by Alan Jordan
Having a typical degree education in a British medical school usually means that there are gaping holes in one’s general medical knowledge. This especially applies to those professions that are variously termed “non-traditional” “paramedical” “complementary” or even “alternative”. Some of these really are alternative and probably don’t need much attention – I’m talking of the various mumbo jumbo mind-body therapies. But others have huge evidence base, beg our attention but remain essentially ignored by the traditional medical community. In my field, rheumatology, there are several such complementary groups and one we are perhaps most guilty of ignoring is chiropractic.
In medical school we are taught that the management of spinal pain should centre on trying to make a definitive diagnosis based on the understanding of underlying pathologies and then applying appropriate treatments. Typically, this would include dealing with predisposing and propagating factors (such as the workstation), prescribing drugs and referring the patient for rehabilitation exercises from a physiotherapist. Physio is the most alternative a UK physician usually gets. We don’t really understand what physios do either but they inhabit our hospitals so they must be legitimate. We generally avoid chiropractic, osteopathy, acupuncture and others. Why? Some of us may indeed be bloody-minded and arrogant but almost all of us are ignorant in our understanding of these specialties. So we leave them all well alone. This is not just a shame but is ultimately to the detriment of the patient who may have missed out on a rapid, easy and cheap pain-relieving treatment and instead be channeled into a lengthy treatment programme of drugs and physiotherapy.
One of the many benefits of working in the private sector is that other options become available to the practitioner. Suddenly we are able to communicate with the complementary crowd and learn what they have to offer. I am now working in a Clinic in the City of London where we try and focus on a holistic approach to neuro-musculoskeletal medicine. We have our traditional team composed of rheumatology, neurology, sports medicine and surgery and our “complementary practitioners” who are made up from the specialties of chiropractic, osteopathy, acupuncture, massage, exercise medicine and meditation. Having all under one roof allows for better communication and an understanding of how each other practices. I can now see that there is so obviously a role for manipulation in the management of spinal pain. I confess that my bias against chiropractic has been deeply entrenched but, with time, the bias fades. Patients report success, often after very few sessions. Our practitioners are very sensible and won’t continue with unlimited treatment faced with a non-responding patient, which I find reassuring. Back in the teaching hospitals, we are taught that manipulation carries a high risk of serious harm and that practitioners are indiscriminate in their approach to patients with back pain frequently resulting in neurological catastrophe. Of course this was always likely to be nonsense but it’s still reassuring to see that chiropractors practice their skills appropriately and safely and know how to identify the patient with significant neurological complication. They integrate closely with other practitioners and are quick to cross refer so that we can reach a successful treatment regimen for an individual patient depending on which modalities they respond to best. This saves the patient time and gets them back to fitness promptly. This is what a health service should be.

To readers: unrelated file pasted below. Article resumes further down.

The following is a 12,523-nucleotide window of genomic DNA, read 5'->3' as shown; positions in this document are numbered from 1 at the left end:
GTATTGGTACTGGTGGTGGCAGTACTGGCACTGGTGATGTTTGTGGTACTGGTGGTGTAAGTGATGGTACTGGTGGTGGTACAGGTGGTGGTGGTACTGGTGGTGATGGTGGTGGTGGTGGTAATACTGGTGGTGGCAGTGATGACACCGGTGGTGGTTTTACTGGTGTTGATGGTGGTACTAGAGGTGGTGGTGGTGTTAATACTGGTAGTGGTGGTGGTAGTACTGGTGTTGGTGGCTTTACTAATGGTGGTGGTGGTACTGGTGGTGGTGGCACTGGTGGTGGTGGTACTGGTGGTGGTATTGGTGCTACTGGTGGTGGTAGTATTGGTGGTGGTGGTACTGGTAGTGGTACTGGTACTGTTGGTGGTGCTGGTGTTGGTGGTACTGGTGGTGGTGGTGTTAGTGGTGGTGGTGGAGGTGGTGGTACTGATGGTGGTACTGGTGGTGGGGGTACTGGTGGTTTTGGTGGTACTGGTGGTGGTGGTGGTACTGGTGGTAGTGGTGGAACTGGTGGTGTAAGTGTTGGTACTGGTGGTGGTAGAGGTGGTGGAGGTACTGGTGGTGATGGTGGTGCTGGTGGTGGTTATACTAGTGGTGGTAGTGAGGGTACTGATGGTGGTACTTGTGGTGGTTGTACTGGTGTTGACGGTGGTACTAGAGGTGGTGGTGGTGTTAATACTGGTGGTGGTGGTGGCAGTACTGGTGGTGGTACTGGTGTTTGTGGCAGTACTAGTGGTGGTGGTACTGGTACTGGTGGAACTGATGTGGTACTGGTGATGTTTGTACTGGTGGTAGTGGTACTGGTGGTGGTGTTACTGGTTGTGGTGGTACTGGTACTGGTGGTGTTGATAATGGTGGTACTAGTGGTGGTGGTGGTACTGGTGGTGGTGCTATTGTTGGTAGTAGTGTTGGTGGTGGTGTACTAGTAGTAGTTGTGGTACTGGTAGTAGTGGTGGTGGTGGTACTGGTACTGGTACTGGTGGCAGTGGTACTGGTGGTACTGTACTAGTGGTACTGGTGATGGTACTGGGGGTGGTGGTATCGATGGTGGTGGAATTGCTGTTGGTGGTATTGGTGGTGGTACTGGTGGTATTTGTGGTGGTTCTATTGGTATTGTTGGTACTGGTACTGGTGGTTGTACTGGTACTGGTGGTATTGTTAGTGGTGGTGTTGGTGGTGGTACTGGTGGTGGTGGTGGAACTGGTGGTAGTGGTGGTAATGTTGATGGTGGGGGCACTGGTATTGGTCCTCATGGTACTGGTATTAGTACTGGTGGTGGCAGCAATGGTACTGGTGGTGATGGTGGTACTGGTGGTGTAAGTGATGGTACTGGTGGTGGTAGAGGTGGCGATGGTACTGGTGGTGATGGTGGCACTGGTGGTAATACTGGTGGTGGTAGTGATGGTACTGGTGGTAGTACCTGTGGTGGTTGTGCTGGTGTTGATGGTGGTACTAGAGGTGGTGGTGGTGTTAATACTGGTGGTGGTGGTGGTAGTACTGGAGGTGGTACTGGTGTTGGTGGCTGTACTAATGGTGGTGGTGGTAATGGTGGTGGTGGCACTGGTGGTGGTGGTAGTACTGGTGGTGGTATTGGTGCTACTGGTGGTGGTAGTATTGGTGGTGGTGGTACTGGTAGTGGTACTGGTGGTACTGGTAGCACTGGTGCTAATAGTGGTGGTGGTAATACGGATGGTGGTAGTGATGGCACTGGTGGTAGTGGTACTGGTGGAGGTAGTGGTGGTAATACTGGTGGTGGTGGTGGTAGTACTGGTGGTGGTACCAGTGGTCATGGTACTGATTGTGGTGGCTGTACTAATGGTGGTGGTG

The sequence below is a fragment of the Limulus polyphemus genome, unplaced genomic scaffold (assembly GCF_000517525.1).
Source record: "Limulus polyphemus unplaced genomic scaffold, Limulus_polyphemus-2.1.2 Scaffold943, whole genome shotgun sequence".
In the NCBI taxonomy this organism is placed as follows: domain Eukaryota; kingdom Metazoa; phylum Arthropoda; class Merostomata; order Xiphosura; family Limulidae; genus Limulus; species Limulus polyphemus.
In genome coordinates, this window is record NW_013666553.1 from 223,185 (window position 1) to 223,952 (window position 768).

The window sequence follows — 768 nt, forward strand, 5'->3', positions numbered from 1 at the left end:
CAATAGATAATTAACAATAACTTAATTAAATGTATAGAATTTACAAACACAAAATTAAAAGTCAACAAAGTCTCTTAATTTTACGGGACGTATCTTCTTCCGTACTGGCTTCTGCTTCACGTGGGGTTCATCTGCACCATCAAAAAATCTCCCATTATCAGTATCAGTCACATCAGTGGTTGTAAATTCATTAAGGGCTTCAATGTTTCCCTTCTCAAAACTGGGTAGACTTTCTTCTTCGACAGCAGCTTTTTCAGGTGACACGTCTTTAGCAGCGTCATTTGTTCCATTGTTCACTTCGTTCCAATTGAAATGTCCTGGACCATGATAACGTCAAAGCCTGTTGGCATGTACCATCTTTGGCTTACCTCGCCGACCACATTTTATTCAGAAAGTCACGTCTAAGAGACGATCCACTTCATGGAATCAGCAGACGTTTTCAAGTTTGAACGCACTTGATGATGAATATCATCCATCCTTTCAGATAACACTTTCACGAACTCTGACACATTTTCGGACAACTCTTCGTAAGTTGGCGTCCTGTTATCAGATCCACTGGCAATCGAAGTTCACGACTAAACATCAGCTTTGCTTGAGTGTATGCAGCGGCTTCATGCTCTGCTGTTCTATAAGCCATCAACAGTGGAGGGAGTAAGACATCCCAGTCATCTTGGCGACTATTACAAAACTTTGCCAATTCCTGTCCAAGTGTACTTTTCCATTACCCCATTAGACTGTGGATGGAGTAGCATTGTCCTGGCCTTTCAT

There is a good evidence base favouring spinal manipulation, something else that has previously been almost hidden from view in teaching hospitals. But now that NICE have recently included manipulation in their 2009 Back Pain guidelines, I think that we will see a different attitude within the medical community – I hope so. In our cost conscious country, simple effective methods of treating back pain must no longer be ignored – we distantly trail our European neighbours in this respect. I was convinced enough by my recent working experiences to send my wife to our Clinic chiropractor. She had fallen off a horse and had an SIJ problem, or a “wonky pelvis” as she called it. One consultation and her disabling pain had resolved. She now refers to him as “miracle man” and she won’t be returning to the physio that I once sent her to, in the olden days.
Dr Gerard Hall MBBS FRCP